Burger bonanza: Beirut’s best beef and buns

Date: Thursday, August 23, 2012
By: Emma Gatten
Source: The Daily Star

BEIRUT: A few years ago, if you were to seek out a burger in Lebanon your options would have been limited, not only in the quantity of places to go but in the quality they’d offer.

These days getting a burger is no longer a guilty pleasure, scoffed down before anyone sees you, but is making as regular an appearance on the culinary calendar as sushi or Italian. It’s not that the burger is on the rise, says Time Out Beirut commercial director Naomi Sergeant, but that it has been given a new lease of life.

“It’s more a question of the packaging than the popularity. Burgers are not a new thing. Everyone here has grown up with having them made at home,” she says. “The popularity has come in dressing it up as a gourmet food item rather than a fast food item.”
Its reinvention, she says, can be traced back to the genesis of Classic Burger Joint, which began life in Beirut’s Sodeco district in early 2010.
“Classic Burger took on the idea of taking the fast food concept but putting it in a better setting,” Sergeant says.

Classic Burger now has five different restaurants across the capital, and is a firm favorite among Beirut’s foodies, families and youths alike. Its singular focus on its product (“Hamburgers are all we do!” its tagline boasts) has propelled the burger from a mere item on a fast food menu to the sole purpose of dining out.
“People that don’t want to spend three, four hours going out to dinner, this is a good go-between, to get together for an hour or to have an item that’s very specific,” Sergeant says.
In Classic Burger’s wake others have followed, perhaps buoyed by the realization that something so simple could prove to be so popular. Magazines and bloggers have caught on, beginning searches for the “perfect burger.”
With variety has come competition, and in particular an emphasis on what a burger should really be all about: the meat itself.

Although Brgr Co., a restaurant on Monnot’s Abdul-Wahab Street, opened around the same time as Classic Burger, it caters to a slightly different market. A bit more expensive, it focuses on the quality of its meat, fresh-ground Australian Angus beef, serving its 4, 6 and 8 ounce burgers with all sauces, salads and pickles on the side, allowing customers to choose their own fillings, or focus on the burger patty itself.
“I think quality is what attracts people to come to Brgr Co.,” says Amy Madi, the marketing manager of Brgr Co., which was opened by celebrity chef Hussein Hadid and restaurant developer Joey Ghazal.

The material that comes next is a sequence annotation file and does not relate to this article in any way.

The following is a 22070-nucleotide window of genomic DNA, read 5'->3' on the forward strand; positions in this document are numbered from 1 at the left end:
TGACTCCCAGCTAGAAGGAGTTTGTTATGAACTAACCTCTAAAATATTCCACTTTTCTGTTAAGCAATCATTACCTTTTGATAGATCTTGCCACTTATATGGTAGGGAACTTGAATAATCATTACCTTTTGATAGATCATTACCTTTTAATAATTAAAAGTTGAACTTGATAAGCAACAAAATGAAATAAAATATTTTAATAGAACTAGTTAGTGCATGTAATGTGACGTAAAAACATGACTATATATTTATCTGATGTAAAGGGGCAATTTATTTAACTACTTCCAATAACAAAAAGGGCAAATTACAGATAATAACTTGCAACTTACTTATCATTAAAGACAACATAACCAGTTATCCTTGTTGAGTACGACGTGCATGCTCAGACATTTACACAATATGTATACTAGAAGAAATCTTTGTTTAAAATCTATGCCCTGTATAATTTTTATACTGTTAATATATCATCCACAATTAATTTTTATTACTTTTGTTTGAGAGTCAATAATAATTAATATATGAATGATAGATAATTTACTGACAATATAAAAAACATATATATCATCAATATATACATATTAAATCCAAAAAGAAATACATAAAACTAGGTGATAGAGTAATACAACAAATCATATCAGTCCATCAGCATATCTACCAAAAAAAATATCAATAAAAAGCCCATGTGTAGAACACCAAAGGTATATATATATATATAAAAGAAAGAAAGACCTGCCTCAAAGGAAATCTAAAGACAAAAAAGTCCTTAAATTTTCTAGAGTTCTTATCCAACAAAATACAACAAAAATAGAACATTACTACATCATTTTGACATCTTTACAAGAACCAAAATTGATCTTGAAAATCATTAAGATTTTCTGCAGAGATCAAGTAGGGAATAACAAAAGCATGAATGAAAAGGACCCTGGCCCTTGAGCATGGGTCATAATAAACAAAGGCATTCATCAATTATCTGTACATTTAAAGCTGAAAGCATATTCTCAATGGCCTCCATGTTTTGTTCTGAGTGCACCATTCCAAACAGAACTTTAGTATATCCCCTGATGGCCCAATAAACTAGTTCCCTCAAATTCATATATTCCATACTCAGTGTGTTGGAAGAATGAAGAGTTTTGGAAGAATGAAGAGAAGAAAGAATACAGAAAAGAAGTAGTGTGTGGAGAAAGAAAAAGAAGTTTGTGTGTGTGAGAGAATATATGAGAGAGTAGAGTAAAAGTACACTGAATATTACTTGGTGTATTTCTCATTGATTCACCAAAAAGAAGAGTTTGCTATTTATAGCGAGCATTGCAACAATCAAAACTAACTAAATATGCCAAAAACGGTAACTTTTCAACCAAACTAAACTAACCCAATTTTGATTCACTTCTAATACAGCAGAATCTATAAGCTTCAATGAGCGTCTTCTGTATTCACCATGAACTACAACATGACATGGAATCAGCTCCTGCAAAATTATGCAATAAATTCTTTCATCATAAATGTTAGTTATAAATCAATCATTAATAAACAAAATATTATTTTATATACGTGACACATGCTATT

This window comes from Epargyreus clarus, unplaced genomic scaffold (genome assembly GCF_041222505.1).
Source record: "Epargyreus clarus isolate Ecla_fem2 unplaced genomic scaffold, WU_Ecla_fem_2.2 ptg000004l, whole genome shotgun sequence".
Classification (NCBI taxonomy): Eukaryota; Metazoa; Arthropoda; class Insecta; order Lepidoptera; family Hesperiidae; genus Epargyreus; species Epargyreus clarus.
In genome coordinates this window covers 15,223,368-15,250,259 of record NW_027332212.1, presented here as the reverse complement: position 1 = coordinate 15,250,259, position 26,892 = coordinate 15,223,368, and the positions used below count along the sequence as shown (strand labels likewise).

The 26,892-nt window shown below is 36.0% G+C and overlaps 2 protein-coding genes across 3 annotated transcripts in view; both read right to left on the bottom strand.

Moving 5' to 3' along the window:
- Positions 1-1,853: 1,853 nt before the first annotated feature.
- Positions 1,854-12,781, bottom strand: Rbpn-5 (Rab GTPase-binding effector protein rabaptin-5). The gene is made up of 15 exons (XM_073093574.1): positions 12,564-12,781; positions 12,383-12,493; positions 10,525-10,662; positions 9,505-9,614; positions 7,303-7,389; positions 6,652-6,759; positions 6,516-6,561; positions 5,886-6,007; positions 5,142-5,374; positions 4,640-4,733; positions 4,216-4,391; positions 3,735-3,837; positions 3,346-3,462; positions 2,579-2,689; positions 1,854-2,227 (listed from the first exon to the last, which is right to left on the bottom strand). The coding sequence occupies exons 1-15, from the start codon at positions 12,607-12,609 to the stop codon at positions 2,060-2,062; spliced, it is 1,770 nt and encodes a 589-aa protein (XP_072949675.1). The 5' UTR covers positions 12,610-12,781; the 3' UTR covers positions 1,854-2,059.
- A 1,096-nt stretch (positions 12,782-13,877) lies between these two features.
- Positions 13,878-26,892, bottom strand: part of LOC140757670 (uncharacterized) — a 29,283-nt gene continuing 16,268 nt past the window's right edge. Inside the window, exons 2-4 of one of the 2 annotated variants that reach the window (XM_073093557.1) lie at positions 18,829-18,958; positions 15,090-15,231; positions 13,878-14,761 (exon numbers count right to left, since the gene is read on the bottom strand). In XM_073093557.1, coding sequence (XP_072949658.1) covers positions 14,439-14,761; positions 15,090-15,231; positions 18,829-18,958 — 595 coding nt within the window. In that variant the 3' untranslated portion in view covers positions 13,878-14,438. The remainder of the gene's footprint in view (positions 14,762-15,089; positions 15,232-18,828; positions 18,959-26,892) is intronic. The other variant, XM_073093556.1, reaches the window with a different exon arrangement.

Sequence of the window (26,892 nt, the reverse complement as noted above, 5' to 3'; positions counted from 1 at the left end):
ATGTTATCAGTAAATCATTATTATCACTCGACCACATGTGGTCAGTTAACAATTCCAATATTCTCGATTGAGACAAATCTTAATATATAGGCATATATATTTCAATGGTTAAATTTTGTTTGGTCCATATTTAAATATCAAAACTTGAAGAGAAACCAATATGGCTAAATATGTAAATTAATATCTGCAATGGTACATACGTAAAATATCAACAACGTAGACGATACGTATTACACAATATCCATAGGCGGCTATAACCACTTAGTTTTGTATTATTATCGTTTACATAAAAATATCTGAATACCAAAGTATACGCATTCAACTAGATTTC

While Brgr Co. hasn’t seen quite the success of Classic Burger, it soon plans to open a new branch in the Beirut Souks, and its success is only likely to rise as the popularity of burgers gives rise to a growth in burger snobbery.
In a tiny diner-style restaurant in Mar Mikhael, Zalfa Naufal’s burgers are proving a surprising success – to her at least.

“I didn’t expect the burger to be particularly popular, but it’s the best selling item on the menu,” says the Frosty Palace owner. Although the diner serves a full menu, alongside homemade milkshakes and ice cream, Naufal says the Frosty Burger accounts for around 50 percent of her orders, a fact which she too says can be accounted for by the care put into its production.
“We use totally fresh ingredients, including the meat, which is ground every day. The meat is Australian and grass-fed,” she says.
The diner has just one burger, to which additions like onions or cheese can be added, and every two weeks it has a special, the latest being a burger that includes duck breast slices and raspberry vinaigrette.

“The burger is such a fashionable food item these days, not only in Lebanon but in the world,” Naufal says. “I think people need to be comforted and it is the ultimate comfort food.”
As for what she looks for in a burger? “It’s all about the meat. The quality, but also the ratio. I don’t like when you’re eating more bread than meat,” she says.

The search for the perfect burger isn’t likely to end any time soon, with new restaurants, concepts and franchises springing up, from Burger Bites, another Monnot-area restaurant, which offers a variety of mini-burgers, to American chain Shake Shack, which is set to open a branch in Beirut.
And it doesn’t look like the trend will be a short-lived one, either.
“Once something’s established, it’s there,” says Sergeant.
“And you’ve got a captive audience [for burgers], you’ve always got the younger generation.”


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